I know. I’m in this curious stage of life where most of my friends are engaged, married, or pregnant. They’re getting professional jobs, graduating from college, or moving across the country. But I’m sitting here. Still the same. Perhaps you can relate, even if you’re in a different age demographic. Everyone else is graduating high school. Everyone else is going on exotic mission trips. Everyone else is going to fancy colleges.

But we’re sitting here, still the same.

Have you ever felt like life was leaving you behind? Everyone seems to be flying past us, and the years are too. Rebelutionaries are teens doing hard things for God–but some of us realize we’re not teens anymore. There’s a frantic whisper in the back of our minds, saying we’re behind our peers, behind our expectations, and behind in life. And that’s hard.

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Can You Interchange Live and Love?

My autocorrect is a passive-aggressive menace. Most days he follows along, a faithful butler who sees my needs and quietly corrects my errors. But, much like most movie butlers, autocorrect is not entirely compliant in his place.

He takes sideswipes at my past spelling mistakes by innocently including them in his suggestions. He won’t let me forget that one time I kept caps-lock on for an entire paragraph. He even presumes to know what I want to say, when in reality I want much the opposite. An exasperating fellow, that autocorrect. Still, I wouldn’t be able to get by without him. And sometimes, much like most movie butlers, he makes me stop and consider my ways.

The cause of such strange thoughts on autocorrect? A simple switching of vowels.

Almost every time I type the word “live” on my phone, this butler switches it to “love.”  You might not think this is a huge deal. But this slight change can become quite a problem when you ask a friend if they want to go see a live show.

But though it may cause a few mishaps, I wonder if my autocorrect is actually correct. Perhaps those terms should be more interchangeable. Perhaps they should be more the cadence of my life…

Can You Interchange Live and Love.png
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Why I Write

Why do I write?

The question stares at me tonight. The span of time since I’ve written stretches far back into days, weeks, months even. A pulsing emptiness, the great void of silence. It asks, why should I attempt to bridge it? Why pick it back up? After all, there are plenty of other things to do. I could be studying. Or earning money. Or cleaning house. Or doing something, tangible, physical, real even. It warns me to back away from the canyon, to settle back into the normal life.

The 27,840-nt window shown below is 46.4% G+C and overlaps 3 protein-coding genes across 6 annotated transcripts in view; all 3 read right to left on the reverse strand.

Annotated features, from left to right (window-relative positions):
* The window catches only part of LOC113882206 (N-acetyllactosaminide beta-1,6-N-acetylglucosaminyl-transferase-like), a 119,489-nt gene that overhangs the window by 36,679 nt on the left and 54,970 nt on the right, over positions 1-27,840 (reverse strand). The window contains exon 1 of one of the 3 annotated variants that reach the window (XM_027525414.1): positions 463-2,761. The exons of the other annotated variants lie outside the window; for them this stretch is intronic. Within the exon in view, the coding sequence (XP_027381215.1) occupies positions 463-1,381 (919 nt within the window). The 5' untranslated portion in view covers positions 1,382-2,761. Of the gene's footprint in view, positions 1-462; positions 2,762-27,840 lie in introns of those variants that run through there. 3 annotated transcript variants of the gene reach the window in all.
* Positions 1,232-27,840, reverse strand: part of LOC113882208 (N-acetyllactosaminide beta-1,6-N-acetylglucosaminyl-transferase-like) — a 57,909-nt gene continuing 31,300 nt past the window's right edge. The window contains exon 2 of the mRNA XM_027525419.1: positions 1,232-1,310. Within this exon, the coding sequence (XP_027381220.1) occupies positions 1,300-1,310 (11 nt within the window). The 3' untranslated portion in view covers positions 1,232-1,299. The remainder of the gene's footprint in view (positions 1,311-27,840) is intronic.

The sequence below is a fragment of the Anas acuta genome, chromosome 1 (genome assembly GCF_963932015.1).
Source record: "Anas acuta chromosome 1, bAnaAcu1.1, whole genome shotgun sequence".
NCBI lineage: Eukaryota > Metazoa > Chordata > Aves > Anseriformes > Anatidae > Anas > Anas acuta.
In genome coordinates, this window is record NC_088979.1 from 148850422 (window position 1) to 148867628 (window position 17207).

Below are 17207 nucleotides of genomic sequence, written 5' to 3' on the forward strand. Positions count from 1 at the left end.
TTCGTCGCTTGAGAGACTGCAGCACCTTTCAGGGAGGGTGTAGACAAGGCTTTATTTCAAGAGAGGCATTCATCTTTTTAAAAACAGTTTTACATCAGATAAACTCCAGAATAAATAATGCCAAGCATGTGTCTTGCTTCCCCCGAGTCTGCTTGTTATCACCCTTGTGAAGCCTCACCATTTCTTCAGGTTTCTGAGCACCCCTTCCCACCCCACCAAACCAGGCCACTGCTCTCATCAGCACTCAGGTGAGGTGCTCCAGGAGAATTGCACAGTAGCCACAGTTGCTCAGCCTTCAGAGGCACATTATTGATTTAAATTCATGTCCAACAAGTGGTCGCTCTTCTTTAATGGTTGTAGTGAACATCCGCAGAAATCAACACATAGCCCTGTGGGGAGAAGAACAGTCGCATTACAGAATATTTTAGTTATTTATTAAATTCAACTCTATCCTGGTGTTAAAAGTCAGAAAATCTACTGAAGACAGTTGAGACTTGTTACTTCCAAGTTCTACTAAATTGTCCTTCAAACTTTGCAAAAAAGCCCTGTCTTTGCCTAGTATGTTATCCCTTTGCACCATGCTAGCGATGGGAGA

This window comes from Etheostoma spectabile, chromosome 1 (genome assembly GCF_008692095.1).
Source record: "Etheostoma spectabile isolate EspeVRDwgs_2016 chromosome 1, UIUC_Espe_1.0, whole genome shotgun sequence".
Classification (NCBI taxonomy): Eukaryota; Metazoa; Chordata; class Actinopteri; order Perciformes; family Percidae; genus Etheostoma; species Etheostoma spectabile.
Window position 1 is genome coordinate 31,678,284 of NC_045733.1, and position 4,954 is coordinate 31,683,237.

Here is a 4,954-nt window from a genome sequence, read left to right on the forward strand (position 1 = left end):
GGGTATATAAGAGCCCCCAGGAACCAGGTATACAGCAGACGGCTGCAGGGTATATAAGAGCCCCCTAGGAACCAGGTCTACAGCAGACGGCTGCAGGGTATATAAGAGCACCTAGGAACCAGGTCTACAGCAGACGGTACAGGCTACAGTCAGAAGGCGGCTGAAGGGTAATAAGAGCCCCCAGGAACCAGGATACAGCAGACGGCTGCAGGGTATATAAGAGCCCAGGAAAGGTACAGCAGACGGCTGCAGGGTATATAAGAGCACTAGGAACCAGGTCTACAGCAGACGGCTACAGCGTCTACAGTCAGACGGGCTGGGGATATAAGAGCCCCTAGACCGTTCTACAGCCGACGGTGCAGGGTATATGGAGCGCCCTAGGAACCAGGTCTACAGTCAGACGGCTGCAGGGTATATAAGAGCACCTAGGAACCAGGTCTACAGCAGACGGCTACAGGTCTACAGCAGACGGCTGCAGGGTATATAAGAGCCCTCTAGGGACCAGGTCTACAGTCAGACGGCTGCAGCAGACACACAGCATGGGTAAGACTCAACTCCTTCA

Because it’s hard to live the writer life. Making words is like giving birth–I don’t know how it works. It takes concentration, focus, and an undistractedness I rarely have.

So why do I write?

Because every word I write stands as a silent protest to this most chaotic world…

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Abandoned Succulents and God’s Love

I don’t quite understand the current succulent craze. Perhaps you’ve never heard of it, perhaps it’s only a Southern Texas trend, yet all over, succulents are spreading. They’re in house. In magazines. In photos. On wrapping paper. In weddings.

Now perhaps this fad is a small act of defiance against this harsh climate we live in. Yes, we’ll live with the cacti, but we’re going to live with the small ones. Or perhaps it’s because succulents are small, and thus we project onto them that they’re cute. Regardless of the reason, I still don’t fully understand why people love succulents.

But one succulent helped me to more fully understand love.

Abandoned Succulents and God's Love